FASB Exposes Private Company Decision-Making Framework for Public Comment

Norwalk, CT, April 15, 2013—The Financial Accounting Standards Board (FASB), along with the Private Company Council (PCC), today issued an Invitation to Comment: Private Company Decision-Making Framework: A Guide for Evaluating Financial Accounting and Reporting for Private Companies seeking stakeholder input on the proposed private company decision-making framework. The framework is intended to serve as a guide for the FASB and the PCC in determining whether and in what circumstances to provide alternative recognition, measurement, disclosure, display, effective date, or transition guidance for private companies reporting under U.S. generally accepted accounting principles (GAAP).

The FASB and the PCC developed the proposed provisions contained in the Invitation to Comment based on their discussions at the PCC’s February 2013 meeting. During that meeting, the FASB and the PCC deliberated stakeholder feedback on the FASB’s July 2012 Invitation to Comment, which contained initial FASB staff recommendations about the creation of a private company decision-making framework. As a result of their February discussions, the FASB and the PCC made changes to that original proposal, including:
  • Removing the industry-specific presumption by having the Board and the PCC consider whether the same industry-specific guidance is relevant to users of the financial statements of both public companies and private companies, and
  • Allowing a private company to select the alternatives within U.S. GAAP for recognition or measurement guidance that it deems appropriate, without having to apply all the alternatives within U.S. GAAP for recognition and measurement. 
“Many private companies issue financial statements in accordance with U.S. GAAP for the benefit of their investors and lenders,” said FASB Chairman Leslie F. Seidman. “This proposed guide is intended to help the FASB and the PCC identify the unique needs of users of private company statements, while also reducing the complexity and cost of preparing those statements. Stakeholders have already provided valuable input in the development of the guide, and we look forward to receiving additional feedback about its appropriateness, completeness, and cost effectiveness.”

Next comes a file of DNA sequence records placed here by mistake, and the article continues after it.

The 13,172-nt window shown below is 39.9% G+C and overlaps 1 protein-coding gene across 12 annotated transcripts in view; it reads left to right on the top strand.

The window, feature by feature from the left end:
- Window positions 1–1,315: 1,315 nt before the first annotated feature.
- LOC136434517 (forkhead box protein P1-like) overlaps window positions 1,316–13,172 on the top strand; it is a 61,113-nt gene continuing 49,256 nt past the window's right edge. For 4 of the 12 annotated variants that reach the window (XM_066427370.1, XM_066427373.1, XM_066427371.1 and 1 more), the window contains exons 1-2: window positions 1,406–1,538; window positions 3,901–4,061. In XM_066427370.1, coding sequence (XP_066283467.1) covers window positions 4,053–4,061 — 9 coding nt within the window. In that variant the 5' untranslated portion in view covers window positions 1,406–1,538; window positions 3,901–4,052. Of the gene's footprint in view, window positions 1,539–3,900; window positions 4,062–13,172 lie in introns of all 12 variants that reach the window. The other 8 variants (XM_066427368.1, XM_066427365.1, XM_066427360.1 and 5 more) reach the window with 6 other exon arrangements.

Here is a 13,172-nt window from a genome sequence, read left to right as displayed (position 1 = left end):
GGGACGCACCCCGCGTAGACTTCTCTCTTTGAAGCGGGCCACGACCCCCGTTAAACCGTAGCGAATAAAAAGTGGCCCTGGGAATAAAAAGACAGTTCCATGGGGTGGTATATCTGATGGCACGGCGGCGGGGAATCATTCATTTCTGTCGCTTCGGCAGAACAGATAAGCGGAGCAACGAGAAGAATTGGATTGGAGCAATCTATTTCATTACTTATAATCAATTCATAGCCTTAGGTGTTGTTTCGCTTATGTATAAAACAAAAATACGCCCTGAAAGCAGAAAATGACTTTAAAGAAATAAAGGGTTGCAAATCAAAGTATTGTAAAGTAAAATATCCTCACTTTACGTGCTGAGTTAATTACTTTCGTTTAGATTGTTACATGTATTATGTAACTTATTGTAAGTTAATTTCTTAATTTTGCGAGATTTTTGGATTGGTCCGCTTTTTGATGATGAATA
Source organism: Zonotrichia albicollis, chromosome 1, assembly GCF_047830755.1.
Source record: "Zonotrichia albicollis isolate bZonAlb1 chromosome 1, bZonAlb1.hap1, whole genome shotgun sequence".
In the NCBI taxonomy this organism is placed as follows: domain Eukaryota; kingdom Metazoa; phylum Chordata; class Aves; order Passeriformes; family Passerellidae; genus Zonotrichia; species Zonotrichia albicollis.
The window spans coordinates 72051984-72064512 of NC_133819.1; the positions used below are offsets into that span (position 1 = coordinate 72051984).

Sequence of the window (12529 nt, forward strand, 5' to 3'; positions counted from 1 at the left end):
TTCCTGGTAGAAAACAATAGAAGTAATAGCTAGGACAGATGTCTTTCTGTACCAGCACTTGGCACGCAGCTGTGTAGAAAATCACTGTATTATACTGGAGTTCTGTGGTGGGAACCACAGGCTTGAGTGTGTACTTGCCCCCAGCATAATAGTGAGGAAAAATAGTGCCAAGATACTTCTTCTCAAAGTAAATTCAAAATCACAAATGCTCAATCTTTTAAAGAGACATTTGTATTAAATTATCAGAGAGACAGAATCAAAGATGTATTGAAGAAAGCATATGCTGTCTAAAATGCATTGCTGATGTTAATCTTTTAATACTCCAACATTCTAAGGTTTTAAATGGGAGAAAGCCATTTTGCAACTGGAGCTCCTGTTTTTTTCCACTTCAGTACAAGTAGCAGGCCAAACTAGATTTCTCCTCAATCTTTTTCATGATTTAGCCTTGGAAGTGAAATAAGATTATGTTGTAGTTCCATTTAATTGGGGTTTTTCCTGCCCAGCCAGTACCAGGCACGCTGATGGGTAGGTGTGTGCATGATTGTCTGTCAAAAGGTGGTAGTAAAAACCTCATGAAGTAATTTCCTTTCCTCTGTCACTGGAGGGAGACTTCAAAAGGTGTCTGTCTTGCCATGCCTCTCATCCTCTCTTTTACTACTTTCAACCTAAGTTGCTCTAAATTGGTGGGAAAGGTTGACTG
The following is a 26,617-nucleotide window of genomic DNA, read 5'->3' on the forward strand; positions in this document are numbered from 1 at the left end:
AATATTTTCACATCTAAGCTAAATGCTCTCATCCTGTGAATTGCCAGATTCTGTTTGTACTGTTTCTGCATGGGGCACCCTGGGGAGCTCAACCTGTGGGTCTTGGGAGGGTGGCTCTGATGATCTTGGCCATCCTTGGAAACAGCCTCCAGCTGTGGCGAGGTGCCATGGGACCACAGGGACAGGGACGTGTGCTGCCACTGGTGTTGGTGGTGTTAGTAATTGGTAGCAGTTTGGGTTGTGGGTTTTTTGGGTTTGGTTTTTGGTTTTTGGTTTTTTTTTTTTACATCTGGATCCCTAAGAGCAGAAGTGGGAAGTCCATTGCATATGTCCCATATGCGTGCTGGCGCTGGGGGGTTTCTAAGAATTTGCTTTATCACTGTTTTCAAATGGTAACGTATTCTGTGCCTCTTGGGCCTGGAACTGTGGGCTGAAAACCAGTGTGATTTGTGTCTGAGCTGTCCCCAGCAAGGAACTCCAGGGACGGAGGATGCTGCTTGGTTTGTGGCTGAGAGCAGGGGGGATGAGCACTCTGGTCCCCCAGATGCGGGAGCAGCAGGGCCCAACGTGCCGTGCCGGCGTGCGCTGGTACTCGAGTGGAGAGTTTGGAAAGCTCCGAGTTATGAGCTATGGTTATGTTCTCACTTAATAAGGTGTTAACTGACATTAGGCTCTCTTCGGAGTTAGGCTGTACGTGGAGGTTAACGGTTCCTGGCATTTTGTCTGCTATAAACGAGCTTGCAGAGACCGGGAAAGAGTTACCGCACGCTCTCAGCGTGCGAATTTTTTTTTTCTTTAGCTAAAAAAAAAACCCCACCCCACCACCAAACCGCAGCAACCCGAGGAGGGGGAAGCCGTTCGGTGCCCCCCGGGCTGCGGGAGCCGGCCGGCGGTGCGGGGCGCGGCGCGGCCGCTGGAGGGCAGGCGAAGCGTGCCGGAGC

To help the FASB and the PCC identify additional opportunities to improve the guide, stakeholders are asked to provide input on the Invitation to Comment by June 21, 2013. Following the comment period the Board and the PCC will redeliberate the guide.

The Invitation to Comment is available at A FASB in Focus also is available at the FASB website.

The PCC was established by the FAF Board of Trustees to work with the FASB to determine whether and when to modify U.S. GAAP for private companies. For more information on the PCC, please visit the PCC website.

About the Financial Accounting Standards Board

Since 1973, the Financial Accounting Standards Board has been the designated organization in the private sector for establishing standards of financial accounting and reporting. Those standards govern the preparation of financial reports and are officially recognized as authoritative by the Securities and Exchange Commission and the American Institute of Certified Public Accountants. Such standards are essential to the efficient functioning of the economy because investors, creditors, auditors, and others rely on credible, transparent, and comparable financial information. For more information about the FASB, visit our website at